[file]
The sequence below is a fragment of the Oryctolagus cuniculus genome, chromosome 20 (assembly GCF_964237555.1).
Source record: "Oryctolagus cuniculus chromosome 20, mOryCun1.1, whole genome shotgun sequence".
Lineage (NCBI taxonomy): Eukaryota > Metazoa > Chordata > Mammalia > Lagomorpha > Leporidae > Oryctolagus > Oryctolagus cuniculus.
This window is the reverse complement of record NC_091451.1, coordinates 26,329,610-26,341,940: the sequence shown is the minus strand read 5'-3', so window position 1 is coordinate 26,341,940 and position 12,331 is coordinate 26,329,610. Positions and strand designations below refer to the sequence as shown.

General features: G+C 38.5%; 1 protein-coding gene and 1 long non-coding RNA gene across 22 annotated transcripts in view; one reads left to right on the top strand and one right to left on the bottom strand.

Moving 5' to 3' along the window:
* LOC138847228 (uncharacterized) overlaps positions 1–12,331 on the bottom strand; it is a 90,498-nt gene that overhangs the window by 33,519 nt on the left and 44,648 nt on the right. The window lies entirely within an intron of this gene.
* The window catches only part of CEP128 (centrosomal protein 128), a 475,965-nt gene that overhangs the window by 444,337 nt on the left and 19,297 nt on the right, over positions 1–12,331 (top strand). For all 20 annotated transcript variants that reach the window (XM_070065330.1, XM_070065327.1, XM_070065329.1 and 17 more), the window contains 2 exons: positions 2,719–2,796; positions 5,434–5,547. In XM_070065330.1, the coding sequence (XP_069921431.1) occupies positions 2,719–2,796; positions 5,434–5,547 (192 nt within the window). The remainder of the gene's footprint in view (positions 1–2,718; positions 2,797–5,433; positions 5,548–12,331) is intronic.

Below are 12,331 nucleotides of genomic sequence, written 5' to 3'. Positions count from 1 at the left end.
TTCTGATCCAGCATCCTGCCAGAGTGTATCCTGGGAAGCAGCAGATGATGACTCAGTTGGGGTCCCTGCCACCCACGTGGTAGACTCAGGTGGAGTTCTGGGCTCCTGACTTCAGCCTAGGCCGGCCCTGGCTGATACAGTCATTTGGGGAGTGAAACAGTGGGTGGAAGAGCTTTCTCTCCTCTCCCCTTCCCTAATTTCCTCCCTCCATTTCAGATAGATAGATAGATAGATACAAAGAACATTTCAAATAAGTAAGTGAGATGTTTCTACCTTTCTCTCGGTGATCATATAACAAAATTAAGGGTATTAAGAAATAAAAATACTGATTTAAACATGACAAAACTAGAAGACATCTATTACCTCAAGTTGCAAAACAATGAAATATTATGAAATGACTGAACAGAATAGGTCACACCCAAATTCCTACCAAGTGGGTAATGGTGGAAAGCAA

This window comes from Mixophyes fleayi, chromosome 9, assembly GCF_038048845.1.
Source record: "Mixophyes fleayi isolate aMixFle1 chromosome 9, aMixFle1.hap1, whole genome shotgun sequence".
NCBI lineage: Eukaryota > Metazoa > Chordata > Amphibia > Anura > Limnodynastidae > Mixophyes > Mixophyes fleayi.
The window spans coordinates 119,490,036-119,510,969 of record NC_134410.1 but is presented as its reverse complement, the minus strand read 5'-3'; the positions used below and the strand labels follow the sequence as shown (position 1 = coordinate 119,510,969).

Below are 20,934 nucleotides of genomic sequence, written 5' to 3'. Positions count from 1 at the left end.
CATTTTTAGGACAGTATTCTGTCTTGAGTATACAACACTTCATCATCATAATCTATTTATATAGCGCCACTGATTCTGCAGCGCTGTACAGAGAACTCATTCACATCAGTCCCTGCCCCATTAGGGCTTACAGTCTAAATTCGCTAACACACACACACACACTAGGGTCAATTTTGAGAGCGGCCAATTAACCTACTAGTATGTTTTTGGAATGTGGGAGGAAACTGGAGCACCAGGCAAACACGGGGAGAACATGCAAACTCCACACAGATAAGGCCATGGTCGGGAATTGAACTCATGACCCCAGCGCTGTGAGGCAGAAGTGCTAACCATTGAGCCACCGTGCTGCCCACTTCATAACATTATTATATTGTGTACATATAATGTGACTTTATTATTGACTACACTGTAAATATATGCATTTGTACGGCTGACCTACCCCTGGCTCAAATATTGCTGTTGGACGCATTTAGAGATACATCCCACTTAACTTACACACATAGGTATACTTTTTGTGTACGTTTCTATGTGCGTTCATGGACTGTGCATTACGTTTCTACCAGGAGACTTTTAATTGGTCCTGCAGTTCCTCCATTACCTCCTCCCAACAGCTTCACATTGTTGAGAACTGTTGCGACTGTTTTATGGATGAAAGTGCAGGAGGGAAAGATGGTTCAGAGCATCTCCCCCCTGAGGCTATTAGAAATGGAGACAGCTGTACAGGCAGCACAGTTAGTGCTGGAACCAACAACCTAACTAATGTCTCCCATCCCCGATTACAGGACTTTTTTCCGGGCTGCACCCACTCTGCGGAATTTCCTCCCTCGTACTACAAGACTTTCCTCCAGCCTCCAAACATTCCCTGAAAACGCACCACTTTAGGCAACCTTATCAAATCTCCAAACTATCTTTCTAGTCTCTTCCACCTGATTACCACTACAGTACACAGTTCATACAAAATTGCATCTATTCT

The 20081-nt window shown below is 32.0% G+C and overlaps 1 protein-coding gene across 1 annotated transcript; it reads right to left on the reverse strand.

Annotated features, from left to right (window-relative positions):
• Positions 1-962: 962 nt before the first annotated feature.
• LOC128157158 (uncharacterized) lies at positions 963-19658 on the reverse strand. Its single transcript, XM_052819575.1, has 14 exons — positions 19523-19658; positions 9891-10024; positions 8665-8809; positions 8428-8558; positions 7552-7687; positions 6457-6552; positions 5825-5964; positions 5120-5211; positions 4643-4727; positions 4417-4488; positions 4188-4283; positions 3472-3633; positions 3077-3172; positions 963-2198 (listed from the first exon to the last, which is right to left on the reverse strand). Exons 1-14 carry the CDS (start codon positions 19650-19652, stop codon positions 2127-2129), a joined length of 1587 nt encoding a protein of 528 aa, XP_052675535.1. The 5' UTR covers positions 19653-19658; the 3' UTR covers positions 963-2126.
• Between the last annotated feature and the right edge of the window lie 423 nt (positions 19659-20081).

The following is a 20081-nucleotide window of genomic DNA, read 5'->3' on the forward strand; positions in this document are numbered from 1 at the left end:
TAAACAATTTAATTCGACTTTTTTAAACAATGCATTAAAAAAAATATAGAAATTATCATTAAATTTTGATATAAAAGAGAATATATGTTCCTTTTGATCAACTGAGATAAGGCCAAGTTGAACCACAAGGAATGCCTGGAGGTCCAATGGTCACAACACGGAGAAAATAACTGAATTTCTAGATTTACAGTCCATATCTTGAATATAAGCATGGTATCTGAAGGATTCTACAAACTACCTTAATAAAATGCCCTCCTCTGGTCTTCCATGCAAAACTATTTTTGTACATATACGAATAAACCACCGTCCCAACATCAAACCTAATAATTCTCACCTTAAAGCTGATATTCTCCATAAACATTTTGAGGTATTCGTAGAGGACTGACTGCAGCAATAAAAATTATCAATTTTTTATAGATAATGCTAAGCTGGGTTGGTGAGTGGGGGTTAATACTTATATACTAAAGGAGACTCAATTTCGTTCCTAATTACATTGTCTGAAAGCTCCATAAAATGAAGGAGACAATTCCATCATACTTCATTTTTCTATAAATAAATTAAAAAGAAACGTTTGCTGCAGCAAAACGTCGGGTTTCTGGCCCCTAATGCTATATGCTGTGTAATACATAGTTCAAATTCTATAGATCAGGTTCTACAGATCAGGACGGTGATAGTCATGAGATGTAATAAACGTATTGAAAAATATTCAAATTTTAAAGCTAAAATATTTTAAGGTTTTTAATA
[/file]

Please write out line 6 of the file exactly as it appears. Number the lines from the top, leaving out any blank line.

Moving 5' to 3' along the window: